Now playing
02:35
WWII veteran: End of the war was 'the biggest thrill of my life'
Fancy Feast/Purina
Now playing
01:06
Cat food company makes a cookbook ... for humans
Google Earth's new timelapse feature
Google
Google Earth's new timelapse feature
Now playing
01:09
Google Earth's new Timelapse feature shows 40 years of climate change in just seconds
Twitter | @brady9dream
Now playing
02:10
Pet owners pitch their pups to be dog brew's 'Chief Tasting Officer'
FOX/"The Masked Singer"
Now playing
01:23
'The Masked Singer' reveals identity of The Orca
LONDON, ENGLAND - DECEMBER 07:  A visual representation of the digital Cryptocurrency, Bitcoin on December 07, 2017 in London, England. Cryptocurrencies including Bitcoin, Ethereum, and Lightcoin have seen unprecedented growth in 2017, despite remaining extremely volatile. While digital currencies across the board have divided opinion between financial institutions, and now have a market cap of around 175 Billion USD, the crypto sector coninues to grow, as it continues to see wider mainstreem adoption. The price of one Bitcoin passed 15,000 USD across many exchanges today taking it higher than previous all time highs.  (Photo by Dan Kitwood/Getty Images)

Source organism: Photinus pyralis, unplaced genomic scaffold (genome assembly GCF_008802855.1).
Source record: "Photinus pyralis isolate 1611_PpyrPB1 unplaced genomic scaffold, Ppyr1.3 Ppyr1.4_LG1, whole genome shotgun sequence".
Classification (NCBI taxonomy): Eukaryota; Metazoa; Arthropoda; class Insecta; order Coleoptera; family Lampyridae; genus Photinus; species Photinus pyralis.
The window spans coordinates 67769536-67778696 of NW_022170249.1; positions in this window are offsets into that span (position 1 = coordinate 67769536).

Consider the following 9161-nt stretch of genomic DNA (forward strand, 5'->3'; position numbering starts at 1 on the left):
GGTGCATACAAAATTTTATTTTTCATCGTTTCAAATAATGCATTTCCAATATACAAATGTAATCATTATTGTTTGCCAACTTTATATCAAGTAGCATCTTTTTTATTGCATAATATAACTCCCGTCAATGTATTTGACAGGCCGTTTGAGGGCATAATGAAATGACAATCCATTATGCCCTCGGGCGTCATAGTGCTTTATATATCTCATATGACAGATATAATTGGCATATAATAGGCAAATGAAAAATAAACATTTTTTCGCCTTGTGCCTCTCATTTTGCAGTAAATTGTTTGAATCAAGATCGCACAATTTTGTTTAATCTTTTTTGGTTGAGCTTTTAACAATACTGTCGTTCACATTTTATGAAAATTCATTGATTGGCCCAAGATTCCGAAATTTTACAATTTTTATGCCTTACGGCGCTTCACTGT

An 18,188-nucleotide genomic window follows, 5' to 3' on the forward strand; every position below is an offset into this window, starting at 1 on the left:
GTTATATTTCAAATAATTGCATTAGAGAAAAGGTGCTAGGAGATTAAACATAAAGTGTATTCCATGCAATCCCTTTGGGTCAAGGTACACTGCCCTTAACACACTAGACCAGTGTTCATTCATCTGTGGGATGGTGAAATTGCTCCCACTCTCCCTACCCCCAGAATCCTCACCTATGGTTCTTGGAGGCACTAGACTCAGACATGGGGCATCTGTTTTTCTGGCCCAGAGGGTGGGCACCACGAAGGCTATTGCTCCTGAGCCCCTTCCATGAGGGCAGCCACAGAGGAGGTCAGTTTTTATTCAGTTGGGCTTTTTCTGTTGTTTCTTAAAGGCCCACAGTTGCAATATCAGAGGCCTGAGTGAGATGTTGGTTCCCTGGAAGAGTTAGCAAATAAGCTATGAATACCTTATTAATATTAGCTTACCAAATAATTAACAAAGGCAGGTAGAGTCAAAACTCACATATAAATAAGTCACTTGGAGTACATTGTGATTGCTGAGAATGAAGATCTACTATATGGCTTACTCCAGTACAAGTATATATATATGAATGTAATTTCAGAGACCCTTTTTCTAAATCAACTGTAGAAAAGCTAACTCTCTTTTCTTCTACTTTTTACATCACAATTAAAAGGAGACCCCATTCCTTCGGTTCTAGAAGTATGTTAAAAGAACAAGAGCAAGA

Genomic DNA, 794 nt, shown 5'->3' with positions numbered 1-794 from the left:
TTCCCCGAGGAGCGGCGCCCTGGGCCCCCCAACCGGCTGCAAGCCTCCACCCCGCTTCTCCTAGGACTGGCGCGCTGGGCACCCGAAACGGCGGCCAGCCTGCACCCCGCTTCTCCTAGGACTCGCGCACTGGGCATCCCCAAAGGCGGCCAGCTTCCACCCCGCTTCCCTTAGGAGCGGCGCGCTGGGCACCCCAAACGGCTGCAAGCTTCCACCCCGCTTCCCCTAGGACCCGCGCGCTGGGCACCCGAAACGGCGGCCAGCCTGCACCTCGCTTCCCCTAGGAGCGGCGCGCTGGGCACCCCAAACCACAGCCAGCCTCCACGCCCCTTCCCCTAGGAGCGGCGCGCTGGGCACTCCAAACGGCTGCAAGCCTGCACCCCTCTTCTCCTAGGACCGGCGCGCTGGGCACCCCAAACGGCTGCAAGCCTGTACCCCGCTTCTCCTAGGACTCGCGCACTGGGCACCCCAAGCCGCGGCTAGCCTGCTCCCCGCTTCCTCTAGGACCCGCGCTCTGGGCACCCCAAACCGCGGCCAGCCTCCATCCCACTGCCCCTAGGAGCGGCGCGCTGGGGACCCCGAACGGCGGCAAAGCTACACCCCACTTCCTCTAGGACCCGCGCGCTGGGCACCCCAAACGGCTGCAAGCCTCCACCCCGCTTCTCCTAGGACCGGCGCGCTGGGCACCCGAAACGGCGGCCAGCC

Dan Kitwood/Getty Images
LONDON, ENGLAND - DECEMBER 07: A visual representation of the digital Cryptocurrency, Bitcoin on December 07, 2017 in London, England. Cryptocurrencies including Bitcoin, Ethereum, and Lightcoin have seen unprecedented growth in 2017, despite remaining extremely volatile. While digital currencies across the board have divided opinion between financial institutions, and now have a market cap of around 175 Billion USD, the crypto sector coninues to grow, as it continues to see wider mainstreem adoption. The price of one Bitcoin passed 15,000 USD across many exchanges today taking it higher than previous all time highs. (Photo by Dan Kitwood/Getty Images)